Baird’s silence on Indian anti-gay law puzzles human rights experts

Published: February 28, 2014

Canadian Foreign Minister John Baird speaks as he participates in a joint press availability with U.S. Secretary of State John Kerry and Mexican Foreign Secretary Jose Antonio Meade January 17, 2014 at the State Department in Washington, DC. Alex Wong/Getty Images

LEE BERTHIAUME
POSTMEDIA NEWS

OTTAWA – He has hammered Russia, blasted Uganda and even gone after the state of Arizona.

All of which makes Foreign Affairs Minister John Baird’s silence on a tough anti-gay law in India puzzling to outsiders who have come to expect a strong Canadian statement when it comes to gay rights abroad.

Baird’s office says the federal government has raised the issue in private discussions with Indian officials, and that there is no “one-size-fits-all approach” when it comes to the issue of gay rights abroad.

But it also hasn’t gone unnoticed among some rights advocates that the federal Conservative government is actively courting India as a trade partner, and its low-key approach may be designed to keep from angering the emerging economic powerhouse.

“When Canada does stay silent with respect to a powerful country, a country with whom we do have an important economic relationship, it inevitably leads to the conclusion, right or wrong, that the reason for the silence is the trade relationship,” said Amnesty International Canada secretary-general Alex Neve,

India’s Supreme Court recently upheld a colonial-era law that makes gay sex a crime punishable by up to 10 years in prison. A lower court had struck down the law in 2009.

The higher court decision has been described as a dramatic reversal for gay rights in the world’s second-most populous country, putting tens of millions of people at risk of persecution and harassment.

Baird has come down hard on laws that target gays in a number of countries, including Russia, Nigeria and, just this week, Uganda.

“This act is a serious setback for human rights, dignity and fundamental freedoms and deserves to be widely condemned,” Baird said in a statement of Uganda’s anti-homosexuality act. “Regrettably, this discriminatory law will serve as an impediment in our relationship with the Ugandan government.”

Baird has even spoken out against a proposed law in the U.S. state of Arizona that would let people refuse service to gays and others because of their religious beliefs.

“I join (U.S. Senators) Mitt Romney and John McCain in urging Arizona’s (Governor Jan Brewer) to veto (the) discriminatory gay bill,” the minister said on Twitter Wednesday. That same day, Brewer said she would veto the bill, which would have allowed business owners to cite their religious beliefs in turning away gay customers.

Gay rights activists from India’€™s northeastern states participate in a protest against a recent Indian Supreme court decision upholding a law that criminalizes gay sex in Gauhati, India, Sunday, Feb. 9, 2014. AP Photo/Anupam Nath

But Baird has said nothing in public about India.

Asked about Canada’s position, Baird spokesman Adam Hodge said, “We have a respectful dialogue with the Indian government on these issues, and have raised our concerns with them directly.”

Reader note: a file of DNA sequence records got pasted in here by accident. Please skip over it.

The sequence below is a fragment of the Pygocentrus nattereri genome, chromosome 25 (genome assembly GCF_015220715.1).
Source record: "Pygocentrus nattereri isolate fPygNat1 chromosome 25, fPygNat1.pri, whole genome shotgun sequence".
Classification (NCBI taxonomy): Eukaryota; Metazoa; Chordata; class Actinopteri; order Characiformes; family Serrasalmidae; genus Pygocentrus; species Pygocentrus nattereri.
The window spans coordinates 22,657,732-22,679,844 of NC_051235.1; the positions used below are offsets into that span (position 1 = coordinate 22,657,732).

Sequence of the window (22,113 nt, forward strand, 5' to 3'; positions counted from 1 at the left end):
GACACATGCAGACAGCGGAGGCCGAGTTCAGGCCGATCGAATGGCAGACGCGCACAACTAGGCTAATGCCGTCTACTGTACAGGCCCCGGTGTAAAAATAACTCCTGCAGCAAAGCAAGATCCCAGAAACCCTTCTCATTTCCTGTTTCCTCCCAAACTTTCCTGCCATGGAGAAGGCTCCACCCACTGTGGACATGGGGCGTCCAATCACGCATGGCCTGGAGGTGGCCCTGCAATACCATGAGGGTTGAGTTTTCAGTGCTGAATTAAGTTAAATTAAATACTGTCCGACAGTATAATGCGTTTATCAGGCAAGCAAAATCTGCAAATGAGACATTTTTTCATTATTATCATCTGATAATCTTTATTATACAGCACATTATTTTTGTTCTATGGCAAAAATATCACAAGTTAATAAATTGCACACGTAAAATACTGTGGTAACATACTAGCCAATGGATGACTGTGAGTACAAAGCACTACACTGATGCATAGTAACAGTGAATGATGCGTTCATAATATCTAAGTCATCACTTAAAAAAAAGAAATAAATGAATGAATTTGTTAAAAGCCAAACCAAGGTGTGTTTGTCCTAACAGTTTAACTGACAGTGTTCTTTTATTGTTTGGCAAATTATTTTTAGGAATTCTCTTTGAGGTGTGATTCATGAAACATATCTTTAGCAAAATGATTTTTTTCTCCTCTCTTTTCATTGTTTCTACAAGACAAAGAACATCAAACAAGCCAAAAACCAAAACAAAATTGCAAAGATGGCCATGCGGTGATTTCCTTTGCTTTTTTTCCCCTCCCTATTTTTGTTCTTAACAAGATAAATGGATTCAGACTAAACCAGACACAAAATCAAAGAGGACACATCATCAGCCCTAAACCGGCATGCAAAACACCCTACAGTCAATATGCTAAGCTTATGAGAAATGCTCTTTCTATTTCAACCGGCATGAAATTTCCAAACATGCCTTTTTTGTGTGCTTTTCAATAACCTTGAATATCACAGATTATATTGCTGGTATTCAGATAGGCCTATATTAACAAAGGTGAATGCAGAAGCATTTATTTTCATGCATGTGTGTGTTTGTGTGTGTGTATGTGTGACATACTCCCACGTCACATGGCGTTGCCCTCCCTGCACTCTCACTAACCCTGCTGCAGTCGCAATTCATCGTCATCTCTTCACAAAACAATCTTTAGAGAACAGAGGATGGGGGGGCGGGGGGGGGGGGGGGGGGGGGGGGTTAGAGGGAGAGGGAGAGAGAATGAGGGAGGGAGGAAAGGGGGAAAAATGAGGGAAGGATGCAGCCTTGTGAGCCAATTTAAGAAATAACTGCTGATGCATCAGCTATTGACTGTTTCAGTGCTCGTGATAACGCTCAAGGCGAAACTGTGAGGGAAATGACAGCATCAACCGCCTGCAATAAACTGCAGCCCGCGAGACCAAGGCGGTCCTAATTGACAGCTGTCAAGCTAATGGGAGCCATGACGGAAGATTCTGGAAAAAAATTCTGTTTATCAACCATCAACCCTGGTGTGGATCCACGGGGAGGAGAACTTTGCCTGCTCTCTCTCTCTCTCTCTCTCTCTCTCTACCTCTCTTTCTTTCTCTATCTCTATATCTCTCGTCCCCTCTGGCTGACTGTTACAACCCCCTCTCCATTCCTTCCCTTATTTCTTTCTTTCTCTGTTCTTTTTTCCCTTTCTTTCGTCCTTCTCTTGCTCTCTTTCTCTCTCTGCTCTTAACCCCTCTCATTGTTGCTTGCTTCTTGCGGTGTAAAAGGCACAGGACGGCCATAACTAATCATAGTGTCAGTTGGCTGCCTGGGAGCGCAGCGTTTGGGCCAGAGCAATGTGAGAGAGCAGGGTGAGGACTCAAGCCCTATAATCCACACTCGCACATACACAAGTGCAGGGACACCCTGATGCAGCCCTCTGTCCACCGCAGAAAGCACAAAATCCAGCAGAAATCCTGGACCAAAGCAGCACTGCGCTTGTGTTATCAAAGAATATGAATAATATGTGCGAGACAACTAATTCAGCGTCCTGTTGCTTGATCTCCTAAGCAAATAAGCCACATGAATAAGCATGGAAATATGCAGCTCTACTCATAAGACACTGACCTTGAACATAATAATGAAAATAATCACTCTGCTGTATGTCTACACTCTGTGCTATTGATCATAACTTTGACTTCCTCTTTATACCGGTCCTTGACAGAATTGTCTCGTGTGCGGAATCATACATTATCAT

Hodge would not provide further details about any discussions, including when the law might have been raised in conversation, with whom and in what context.

He denied the government’s failure to speak publicly about the anti-gay law was because Canada is pursuing stronger economic relations with India.

Those efforts include free-trade talks between the two countries, a pledge to increase two-way trade to $15 billion by next year, and numerous high-level visits.

“There is no one-size-fits-all approach to these situations,” Hodge said. “We have to be prudent about how we engage with all countries.”

Gov.-Gen. David Johnston is currently on a nine-day trade mission to India, but Baird’s office could not say whether he was raising the anti-gay law during his meetings.

Neve said he welcomes the minister’s strong support for gay rights in Uganda, Russia and Nigeria, “but it’s really crucial that we see consistency with the government.”

“There’s all sorts of diplomatic language to make it clear that the Canadian government is concerned and troubled without getting involved in name-calling and finger-pointing, obviously,” he said. “But we need to see something that’s on the record.

“And if that’s not there, then it only adds to the sense of despair and isolation that people feel.”

An Indian gay rights activist shouts slogans during a protest against a Supreme Court verdict that upheld section 377 of the Indian Penal Code that criminalizes homosexuality in Mumbai, India, Sunday, Dec. 15, 2013. AP Photo/Rafiq Maqbool

Stephen Brown, an expert on international gay rights at the University of Ottawa, said it’s true that different countries require different approaches, “but that doesn’t explain why we’re not doing anything on India.”

He believed the bigger issue is that the Conservative government is making things up on the fly, issuing “ad hoc statements” without a real gay rights strategy.

“In light of so many apparently ad hoc decisions about when to speak out about gay rights or LGBT (lesbian, gay, bisexual and transgender) rights, it would be appropriate for the Canadian government to develop a strategy for promoting LGBT rights worldwide,” he said.

“So rather than sometimes making statements and sometimes not, they should have a more coherent policy, but also a more proactive plan for promoting LGBT rights internationally.”

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